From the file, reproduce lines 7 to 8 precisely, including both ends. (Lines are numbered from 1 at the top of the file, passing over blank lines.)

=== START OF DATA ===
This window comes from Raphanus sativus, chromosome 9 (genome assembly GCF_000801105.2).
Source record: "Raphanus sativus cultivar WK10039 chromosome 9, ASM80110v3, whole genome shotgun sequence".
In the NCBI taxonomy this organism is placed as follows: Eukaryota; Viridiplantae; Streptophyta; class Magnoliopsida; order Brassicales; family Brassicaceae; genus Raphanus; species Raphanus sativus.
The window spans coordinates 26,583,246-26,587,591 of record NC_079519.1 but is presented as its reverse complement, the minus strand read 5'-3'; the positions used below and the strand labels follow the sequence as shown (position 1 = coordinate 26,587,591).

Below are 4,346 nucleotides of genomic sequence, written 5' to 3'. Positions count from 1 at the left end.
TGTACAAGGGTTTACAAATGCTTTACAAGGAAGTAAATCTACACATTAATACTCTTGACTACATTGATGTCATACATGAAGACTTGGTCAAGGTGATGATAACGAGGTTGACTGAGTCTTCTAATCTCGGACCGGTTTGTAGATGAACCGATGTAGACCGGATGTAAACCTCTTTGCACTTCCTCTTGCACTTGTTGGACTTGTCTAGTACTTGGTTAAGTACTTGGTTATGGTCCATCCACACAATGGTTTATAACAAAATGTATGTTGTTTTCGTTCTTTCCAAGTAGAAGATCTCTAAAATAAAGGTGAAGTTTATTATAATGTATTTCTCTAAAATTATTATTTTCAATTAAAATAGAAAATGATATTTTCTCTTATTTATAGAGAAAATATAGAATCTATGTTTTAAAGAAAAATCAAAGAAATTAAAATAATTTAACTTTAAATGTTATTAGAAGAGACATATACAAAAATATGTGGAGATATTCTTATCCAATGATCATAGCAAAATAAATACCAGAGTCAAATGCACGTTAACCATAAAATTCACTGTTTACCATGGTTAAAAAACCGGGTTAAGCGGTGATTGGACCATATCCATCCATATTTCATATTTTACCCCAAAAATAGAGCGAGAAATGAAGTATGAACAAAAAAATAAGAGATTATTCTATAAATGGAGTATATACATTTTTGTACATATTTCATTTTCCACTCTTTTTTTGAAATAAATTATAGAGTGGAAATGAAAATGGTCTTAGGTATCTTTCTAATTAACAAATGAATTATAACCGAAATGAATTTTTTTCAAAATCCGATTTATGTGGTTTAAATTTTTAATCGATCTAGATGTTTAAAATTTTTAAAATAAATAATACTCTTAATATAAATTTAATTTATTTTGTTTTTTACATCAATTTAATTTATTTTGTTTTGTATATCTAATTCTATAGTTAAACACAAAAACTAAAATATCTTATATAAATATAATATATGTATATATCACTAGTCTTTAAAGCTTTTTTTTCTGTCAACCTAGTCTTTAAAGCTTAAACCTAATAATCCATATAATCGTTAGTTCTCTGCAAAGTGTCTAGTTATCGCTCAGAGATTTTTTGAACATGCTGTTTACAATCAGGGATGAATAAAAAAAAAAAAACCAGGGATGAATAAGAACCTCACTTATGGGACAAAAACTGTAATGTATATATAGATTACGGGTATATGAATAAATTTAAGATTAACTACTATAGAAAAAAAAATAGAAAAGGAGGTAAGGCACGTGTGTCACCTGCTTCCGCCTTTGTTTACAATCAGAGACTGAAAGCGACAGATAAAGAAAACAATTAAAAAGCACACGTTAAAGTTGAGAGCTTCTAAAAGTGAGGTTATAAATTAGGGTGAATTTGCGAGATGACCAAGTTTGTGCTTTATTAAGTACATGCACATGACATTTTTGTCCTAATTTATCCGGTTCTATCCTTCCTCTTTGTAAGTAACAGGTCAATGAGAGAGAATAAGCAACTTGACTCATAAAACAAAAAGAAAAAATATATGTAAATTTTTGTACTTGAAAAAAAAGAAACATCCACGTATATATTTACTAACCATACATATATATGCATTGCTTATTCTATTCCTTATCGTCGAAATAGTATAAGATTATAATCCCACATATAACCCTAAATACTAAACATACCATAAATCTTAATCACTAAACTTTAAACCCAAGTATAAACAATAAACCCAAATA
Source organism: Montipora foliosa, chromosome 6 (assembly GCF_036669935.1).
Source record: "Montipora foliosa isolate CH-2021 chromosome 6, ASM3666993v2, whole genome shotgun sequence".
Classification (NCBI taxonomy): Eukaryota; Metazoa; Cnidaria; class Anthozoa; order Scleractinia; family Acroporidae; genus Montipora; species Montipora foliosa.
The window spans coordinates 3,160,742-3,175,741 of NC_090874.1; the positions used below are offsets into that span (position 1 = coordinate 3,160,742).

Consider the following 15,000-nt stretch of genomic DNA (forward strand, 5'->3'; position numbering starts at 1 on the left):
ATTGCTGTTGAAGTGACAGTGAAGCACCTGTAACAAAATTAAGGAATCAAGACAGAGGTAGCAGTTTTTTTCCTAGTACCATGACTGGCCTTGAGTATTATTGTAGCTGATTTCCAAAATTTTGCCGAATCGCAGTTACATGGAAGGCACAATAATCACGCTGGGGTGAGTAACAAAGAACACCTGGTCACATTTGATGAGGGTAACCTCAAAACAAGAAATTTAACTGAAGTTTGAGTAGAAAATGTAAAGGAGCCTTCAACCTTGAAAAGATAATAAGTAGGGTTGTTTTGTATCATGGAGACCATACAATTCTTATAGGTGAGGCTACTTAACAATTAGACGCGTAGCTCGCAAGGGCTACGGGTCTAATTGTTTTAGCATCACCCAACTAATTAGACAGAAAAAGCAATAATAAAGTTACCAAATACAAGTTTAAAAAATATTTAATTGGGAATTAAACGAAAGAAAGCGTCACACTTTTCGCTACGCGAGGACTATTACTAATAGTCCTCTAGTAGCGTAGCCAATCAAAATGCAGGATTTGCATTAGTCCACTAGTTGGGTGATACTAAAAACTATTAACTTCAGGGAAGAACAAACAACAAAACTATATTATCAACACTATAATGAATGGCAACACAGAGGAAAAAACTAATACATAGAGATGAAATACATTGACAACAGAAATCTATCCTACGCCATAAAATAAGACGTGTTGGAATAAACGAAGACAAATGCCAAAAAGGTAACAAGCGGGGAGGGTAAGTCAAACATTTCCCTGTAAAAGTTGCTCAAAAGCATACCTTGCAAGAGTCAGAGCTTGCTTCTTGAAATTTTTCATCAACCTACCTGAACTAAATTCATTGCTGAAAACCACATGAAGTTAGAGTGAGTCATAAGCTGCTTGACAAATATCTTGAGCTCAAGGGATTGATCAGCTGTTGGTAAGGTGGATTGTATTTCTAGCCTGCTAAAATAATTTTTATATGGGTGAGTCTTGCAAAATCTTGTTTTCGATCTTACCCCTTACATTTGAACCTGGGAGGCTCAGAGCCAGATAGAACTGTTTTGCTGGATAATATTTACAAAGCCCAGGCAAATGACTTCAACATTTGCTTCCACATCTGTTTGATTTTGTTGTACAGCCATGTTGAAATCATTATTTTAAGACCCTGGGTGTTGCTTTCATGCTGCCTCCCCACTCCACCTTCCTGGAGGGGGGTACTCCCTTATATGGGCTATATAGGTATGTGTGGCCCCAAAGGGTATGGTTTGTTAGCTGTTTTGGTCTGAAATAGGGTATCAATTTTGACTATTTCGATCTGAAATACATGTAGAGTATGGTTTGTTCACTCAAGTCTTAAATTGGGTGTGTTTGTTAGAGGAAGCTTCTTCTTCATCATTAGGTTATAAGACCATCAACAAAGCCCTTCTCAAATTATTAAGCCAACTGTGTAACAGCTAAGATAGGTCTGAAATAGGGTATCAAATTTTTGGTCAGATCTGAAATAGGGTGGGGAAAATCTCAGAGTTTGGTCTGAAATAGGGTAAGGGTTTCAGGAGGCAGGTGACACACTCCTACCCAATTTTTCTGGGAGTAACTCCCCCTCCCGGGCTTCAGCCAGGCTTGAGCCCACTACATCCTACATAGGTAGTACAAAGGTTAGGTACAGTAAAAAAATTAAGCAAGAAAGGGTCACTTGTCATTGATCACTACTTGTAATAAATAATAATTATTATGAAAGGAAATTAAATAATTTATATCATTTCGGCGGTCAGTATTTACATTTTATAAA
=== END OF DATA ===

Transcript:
Source organism: Montipora foliosa, chromosome 6 (assembly GCF_036669935.1).
Source record: "Montipora foliosa isolate CH-2021 chromosome 6, ASM3666993v2, whole genome shotgun sequence".